Air Canada AC-T underscored the financial toll of the pandemic on Friday by posting a $1.7-billion loss for 2022, almost three years after COVID-19 roiled the aviation sector.
Still, the loss of $4.75 a share marks a step forward from 2021, when Canada’s largest airline lost $3.6-billion, or $10.25 a share. Revenue from seat sales in 2022 more than tripled from 2021 to $14.2-billion – about 83 per cent of 2019′s prepandemic levels, Air Canada said in its earnings report, released before markets opened Friday.
For the three months ended Dec. 31, a period that included the chaotic Christmas travel season, the carrier reported a profit of $168-million (41 cents), compared with a loss of $493-million ($1.38) in the fourth quarter of 2021. It recorded a foreign exchange gain of $316-million in the fourth quarter of 2022 and a currency loss of $732-million for the full year.
Chief executive officer Michael Rousseau said he was pleased with the results and attributed the improved financial performance to “solid demand” and cost controls.
“These results also validate our strategy of diversifying our revenue sources,” he said. “Revenue from our premium cabins was about 13-per-cent higher, supported in part by Aeroplan. The loyalty program’s active membership is at an all-time high and continues to grow, and Air Canada Cargo revenue was up 55 per cent compared to the same quarter prepandemic.”
Air Canada’s share price fell 9 per cent to just over $21 on the Toronto Stock Exchange on Friday, bringing its 12-month decline to about 13 per cent, well off the prepandemic high of $51.
“Air Canada has certainly seen important improvements in the last year,” Citigroup analyst Stephen Trent said. “However, its valuation, relative to the likes of Delta Airlines, United Airlines and Copa Airlines, looks a little mismatched, considering this trio of competitors’ materially stronger operating results.”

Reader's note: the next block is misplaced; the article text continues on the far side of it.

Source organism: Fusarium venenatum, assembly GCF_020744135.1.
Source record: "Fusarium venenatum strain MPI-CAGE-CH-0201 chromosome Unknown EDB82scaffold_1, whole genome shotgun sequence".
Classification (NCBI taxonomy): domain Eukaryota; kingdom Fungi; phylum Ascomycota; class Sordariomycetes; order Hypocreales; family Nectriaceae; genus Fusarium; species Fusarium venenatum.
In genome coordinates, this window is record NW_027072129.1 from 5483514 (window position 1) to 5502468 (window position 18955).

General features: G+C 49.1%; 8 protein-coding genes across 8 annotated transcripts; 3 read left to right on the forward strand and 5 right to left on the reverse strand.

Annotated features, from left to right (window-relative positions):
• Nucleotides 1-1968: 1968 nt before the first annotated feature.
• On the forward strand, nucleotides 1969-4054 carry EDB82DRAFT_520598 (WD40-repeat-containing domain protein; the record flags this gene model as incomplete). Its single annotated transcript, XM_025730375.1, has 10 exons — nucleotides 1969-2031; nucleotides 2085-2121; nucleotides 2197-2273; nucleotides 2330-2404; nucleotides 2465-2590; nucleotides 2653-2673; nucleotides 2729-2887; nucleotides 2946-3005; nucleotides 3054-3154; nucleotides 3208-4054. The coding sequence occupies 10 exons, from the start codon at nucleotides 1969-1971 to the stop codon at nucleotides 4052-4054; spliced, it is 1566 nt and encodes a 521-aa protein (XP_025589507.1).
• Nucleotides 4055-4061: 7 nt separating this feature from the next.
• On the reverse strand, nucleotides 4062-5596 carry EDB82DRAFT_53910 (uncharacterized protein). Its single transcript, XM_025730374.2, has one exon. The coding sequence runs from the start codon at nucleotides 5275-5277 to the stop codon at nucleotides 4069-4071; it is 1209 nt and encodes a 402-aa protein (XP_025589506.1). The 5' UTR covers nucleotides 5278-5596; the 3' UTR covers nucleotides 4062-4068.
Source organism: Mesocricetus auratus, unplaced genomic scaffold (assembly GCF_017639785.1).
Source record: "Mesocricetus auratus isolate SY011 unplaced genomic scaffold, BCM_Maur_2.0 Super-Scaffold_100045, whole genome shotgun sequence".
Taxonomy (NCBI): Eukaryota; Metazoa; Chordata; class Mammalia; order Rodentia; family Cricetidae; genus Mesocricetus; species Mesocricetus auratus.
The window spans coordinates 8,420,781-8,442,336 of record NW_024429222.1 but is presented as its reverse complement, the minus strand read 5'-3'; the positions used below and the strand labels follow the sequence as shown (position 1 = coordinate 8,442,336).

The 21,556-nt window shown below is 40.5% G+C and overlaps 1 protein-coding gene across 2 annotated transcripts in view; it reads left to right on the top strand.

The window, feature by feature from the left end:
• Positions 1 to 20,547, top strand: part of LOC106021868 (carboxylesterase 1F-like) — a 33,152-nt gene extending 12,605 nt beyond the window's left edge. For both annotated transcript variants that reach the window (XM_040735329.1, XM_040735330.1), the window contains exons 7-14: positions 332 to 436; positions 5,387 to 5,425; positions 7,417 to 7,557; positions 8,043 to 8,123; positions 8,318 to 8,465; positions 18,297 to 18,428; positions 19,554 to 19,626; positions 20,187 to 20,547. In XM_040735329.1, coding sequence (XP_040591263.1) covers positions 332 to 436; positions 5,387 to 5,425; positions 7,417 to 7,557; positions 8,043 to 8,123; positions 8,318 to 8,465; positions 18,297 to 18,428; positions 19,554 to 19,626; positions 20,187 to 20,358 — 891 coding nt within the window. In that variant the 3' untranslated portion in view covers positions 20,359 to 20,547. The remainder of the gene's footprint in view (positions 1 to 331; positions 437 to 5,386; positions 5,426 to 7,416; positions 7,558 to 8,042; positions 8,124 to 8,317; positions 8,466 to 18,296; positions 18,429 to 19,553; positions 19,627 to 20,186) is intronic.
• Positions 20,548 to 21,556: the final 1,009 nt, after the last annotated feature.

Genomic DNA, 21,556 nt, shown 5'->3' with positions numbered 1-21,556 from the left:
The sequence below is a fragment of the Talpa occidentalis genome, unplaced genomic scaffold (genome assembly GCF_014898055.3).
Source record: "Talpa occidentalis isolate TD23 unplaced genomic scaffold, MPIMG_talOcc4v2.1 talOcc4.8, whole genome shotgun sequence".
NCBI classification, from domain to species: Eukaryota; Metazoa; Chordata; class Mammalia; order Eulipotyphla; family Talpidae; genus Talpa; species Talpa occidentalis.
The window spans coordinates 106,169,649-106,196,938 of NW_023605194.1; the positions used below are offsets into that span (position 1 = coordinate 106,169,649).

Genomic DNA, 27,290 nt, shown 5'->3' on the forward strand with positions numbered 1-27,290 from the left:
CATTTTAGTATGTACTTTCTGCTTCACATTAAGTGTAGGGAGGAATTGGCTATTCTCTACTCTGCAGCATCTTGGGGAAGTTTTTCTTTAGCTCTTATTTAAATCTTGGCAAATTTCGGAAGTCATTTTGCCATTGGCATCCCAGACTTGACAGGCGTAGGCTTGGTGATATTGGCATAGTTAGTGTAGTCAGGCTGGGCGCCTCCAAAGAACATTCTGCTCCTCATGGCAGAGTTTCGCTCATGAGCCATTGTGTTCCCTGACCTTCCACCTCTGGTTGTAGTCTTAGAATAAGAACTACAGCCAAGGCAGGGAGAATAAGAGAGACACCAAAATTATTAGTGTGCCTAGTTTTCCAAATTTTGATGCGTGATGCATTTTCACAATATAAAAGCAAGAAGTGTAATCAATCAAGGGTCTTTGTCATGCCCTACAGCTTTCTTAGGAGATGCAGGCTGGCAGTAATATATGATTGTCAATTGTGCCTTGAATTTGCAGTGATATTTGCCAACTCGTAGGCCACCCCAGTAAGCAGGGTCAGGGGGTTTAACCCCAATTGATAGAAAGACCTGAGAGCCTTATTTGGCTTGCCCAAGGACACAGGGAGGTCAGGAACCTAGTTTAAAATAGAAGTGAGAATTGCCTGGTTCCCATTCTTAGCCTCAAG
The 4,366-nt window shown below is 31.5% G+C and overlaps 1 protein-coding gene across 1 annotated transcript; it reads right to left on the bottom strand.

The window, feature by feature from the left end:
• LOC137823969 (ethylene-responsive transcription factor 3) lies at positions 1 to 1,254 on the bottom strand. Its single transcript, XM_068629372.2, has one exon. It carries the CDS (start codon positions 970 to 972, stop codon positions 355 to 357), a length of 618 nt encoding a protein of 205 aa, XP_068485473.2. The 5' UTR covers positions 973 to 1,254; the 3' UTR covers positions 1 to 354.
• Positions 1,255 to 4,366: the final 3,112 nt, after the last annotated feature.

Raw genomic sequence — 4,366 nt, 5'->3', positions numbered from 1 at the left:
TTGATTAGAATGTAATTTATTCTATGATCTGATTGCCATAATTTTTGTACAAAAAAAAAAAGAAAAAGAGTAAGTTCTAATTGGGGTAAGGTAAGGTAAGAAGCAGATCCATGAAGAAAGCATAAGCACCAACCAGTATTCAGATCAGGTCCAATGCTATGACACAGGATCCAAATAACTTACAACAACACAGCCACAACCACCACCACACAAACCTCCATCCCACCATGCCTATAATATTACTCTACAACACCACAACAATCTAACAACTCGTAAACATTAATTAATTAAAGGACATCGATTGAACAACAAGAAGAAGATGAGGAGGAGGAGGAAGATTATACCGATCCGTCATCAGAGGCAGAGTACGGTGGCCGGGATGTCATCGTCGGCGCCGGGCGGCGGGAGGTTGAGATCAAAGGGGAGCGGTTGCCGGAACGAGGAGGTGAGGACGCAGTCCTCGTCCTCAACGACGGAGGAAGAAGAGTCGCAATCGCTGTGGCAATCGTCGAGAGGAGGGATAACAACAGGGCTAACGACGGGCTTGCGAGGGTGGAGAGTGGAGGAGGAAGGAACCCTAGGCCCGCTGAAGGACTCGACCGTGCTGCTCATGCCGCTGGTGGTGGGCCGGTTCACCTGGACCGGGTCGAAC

Airlines cancelled thousands of flights over the 2022 holidays as winter storms slowed aircraft movements. The disarray came after a summer in which airlines, airports and government agencies were ill-prepared for a surge in passengers, leading to clogged terminals and passengers sitting in idling jets.
Craig Landry, Air Canada’s operations chief, said the holiday weather was more extreme than usual, affecting plane crew schedules and slowing the entire network. “It also coincided with some of the highest peak travel dates of the holiday season,” Mr. Landry said in a conference call with analysts Friday.
“During the week of Dec. 19, a continentwide weather event impacted all of our major hubs. In Vancouver, four-foot icicles formed on aircraft and bridges, rendering the assets unusable. In Calgary, the extreme cold exceeded safe conditions for de-icing activities and, in Toronto, facilities such as airport baggage handling systems started to freeze.”
Beginning in March, 2020, the pandemic halted most air travel and closed borders, sending the global airline industry into financial turmoil.
In the late spring of 2022, Canadian air traffic rebounded sharply. Air Canada saw passenger volumes rise 83 per cent in the final seven months of 2022 – more than 217,000 flights and 25 million customers – compared with all of 2021, Mr. Landry said.
In 2020, the carrier’s loss totalled $4.6-billion, compared with a profit in the previous year of $1.5-billion.
However, the 2022 fourth-quarter results signalled that demand has fully returned. Passenger revenue for the period exceeded 2019′s fourth quarter by 2 per cent, even as Air Canada offered just 85 per cent of that period’s operating capacity.
For the first quarter of 2023, the carrier plans to keep capacity tight, at 84 per cent of the same period in 2019. It forecast an adjusted profit for the year of $2.5-billion to $3-billon, before interest, taxes, depreciation and amortization.
“We are very encouraged with the positive outlook ahead,” Mr. Rousseau said. “Our quarterly ticket sales were 102 per cent of the fourth quarter of 2019, on a lower level of capacity, and we expect a solid demand environment in 2023.”
Analysts said Air Canada’s results offered a mixed picture – costs are elevated, but customer demand is strong. Bank of Montreal analyst Fadi Chamoun said the airline’s fourth-quarter profit missed consensus and his expectations, largely owing to higher expenses.
Royal Bank of Canada stock analyst Walter Spracklin said in a research note that a broader economic slowdown poses a risk to Air Canada’s strong demand and higher prices.